October 25, 2016 8:55 AM, EDT

Caterpillar Lowers Sales Forecast as Rebound Proves Elusive

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Caterpillar Inc., the biggest maker of construction and mining equipment, cut its 2016 revenue forecast and said next year won’t be much different as companies defer purchases amid sluggish growth and low commodity prices. Shares fell.

Sales this year will be about $39 billion, the Peoria, Illinois-based company said in an Oct. 25 statement, compared with previous guidance of $40 billion to $40.5 billion and the $40.1 billion average of 15 analysts’ estimates tracked by Bloomberg News. Caterpillar hasn’t posted an annual sales gain since 2012.

“While we are seeing early signals of improvement in some areas, we continue to face a number of challenges,” Doug Oberhelman said in what is his last quarterly earnings report before retiring as CEO. “We remain cautious as we look ahead to 2017, but are hopeful as the year unfolds we will begin to see more positive momentum.”

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Oberhelman is handing over the reins to Jim Umpleby as a rebound in prices for commodities is yet to translate into resurgent demand for engines, giant trucks and shovels. Miners and energy customers have been cutting costs to buttress profit after raw materials from crude to zinc slid last year. Caterpillar’s global retail sales of machines slumped 18% in the three months through September from a year earlier, with only the Asia-Pacific region growing, the company said Oct 24.

Oberhelman didn’t offer sales and earnings forecasts for 2017.

Caterpillar expects prices of most mined commodities “to be flat to up modestly” next year and is seeing some improvement in dealer rebuild activity, while its market position continues to improve in China. Construction sales in Brazil and Russia probably have bottomed at “very low levels” in 2016, it said.

Still, construction equipment sales in North America during the second half of 2016 are now anticipated to be lower than previously thought, with risks that may continue into 2017. Uncertainty remains in Europe, particularly around the impact of Brexit on European economic growth, business confidence and investment, it said.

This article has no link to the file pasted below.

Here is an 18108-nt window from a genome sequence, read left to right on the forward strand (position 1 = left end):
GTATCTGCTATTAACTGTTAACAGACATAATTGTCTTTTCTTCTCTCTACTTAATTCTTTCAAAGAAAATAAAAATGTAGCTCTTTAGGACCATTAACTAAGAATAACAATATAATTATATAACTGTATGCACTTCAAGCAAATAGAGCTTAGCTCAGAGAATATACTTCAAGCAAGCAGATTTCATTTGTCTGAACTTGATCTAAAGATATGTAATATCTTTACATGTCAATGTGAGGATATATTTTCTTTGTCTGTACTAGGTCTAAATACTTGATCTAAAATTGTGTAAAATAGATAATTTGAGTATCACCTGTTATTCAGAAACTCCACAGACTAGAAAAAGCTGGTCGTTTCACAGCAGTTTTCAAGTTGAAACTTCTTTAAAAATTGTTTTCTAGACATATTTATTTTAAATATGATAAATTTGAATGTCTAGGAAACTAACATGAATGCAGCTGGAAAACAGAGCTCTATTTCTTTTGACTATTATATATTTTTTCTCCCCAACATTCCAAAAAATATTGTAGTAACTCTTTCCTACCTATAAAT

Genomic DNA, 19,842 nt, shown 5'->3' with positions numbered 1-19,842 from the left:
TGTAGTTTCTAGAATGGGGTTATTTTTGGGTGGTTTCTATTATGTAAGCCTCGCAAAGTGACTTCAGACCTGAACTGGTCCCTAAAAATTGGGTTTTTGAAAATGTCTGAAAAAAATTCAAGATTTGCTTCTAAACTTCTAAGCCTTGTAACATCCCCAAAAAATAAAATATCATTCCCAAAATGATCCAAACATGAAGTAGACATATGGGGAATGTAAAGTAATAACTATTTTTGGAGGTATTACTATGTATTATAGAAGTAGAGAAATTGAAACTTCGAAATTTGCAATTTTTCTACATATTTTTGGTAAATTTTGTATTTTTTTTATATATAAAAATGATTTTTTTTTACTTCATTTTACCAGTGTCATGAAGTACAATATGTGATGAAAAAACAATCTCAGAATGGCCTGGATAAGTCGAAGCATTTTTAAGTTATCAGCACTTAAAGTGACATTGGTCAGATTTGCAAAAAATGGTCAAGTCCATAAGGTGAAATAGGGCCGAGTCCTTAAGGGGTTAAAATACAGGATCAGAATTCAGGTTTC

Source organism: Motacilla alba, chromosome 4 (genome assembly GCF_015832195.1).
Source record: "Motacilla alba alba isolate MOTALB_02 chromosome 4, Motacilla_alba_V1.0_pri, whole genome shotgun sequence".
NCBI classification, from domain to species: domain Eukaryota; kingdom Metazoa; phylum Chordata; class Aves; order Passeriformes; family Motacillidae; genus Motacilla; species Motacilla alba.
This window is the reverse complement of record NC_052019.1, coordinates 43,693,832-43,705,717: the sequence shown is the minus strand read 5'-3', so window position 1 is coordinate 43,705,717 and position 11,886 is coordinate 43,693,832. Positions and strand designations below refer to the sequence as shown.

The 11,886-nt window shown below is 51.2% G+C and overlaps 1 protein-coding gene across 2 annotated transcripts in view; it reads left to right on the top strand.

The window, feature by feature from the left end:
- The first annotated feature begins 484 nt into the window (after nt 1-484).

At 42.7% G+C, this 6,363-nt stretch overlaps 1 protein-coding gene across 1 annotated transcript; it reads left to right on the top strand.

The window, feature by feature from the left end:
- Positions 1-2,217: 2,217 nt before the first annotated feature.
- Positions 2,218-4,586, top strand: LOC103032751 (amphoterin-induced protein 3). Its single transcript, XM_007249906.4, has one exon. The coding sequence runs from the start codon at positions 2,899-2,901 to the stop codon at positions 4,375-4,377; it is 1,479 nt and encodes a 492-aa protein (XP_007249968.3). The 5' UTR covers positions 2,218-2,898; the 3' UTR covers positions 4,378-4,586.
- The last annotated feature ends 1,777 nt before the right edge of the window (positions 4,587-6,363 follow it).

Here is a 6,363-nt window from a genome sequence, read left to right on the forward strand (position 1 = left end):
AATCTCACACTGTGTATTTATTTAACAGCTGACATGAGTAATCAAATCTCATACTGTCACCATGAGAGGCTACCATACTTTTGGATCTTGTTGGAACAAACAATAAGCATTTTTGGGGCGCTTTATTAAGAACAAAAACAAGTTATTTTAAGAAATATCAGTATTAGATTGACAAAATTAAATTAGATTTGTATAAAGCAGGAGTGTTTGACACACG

Restructuring costs in 2016, which were expected to be about $700 million, are now forecast to be about $800 million mainly because of asset writedowns booked in the third quarter.

“Things will remain soft and therefore they lowered volume outlook and profitability outlook,” said Eli Lustgarten, a senior vice president at Longbow Securities. “It’s consistent with the kind of environment unfortunately we see out there, and begins to underscore why the management succession is taking place now.”

The sluggishness in sales suggests Umpleby will have his work cut out for him. After taking the helm in July 2010, Oberhelman poured almost $20 billion into research and development, capital spending and deals over a couple of years, only to see emerging markets slow and commodity prices fall.

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Since then, he’s reorganized mining and energy segments, shutting down dozens of factories and eliminating thousands of jobs. A years-long initiative to streamline the company’s supply and distribution network has yielded results as its gross margin has climbed annually since 2013, even as revenue slumped.

Third-quarter profit excluding restructuring costs was 85 cents a share, beating the 76-cent average of 18 estimates compiled by Bloomberg. Sales declined to $9.16 from $11 billion a year earlier.

“At some point, and I think we’re getting closer to that point, our business will turn up,” Oberhelman said. “It’s a good time for Jim to take over, as I know Caterpillar will deliver even better financial results when key industries begin to improve and get back to mid-cycle replacement demand levels.”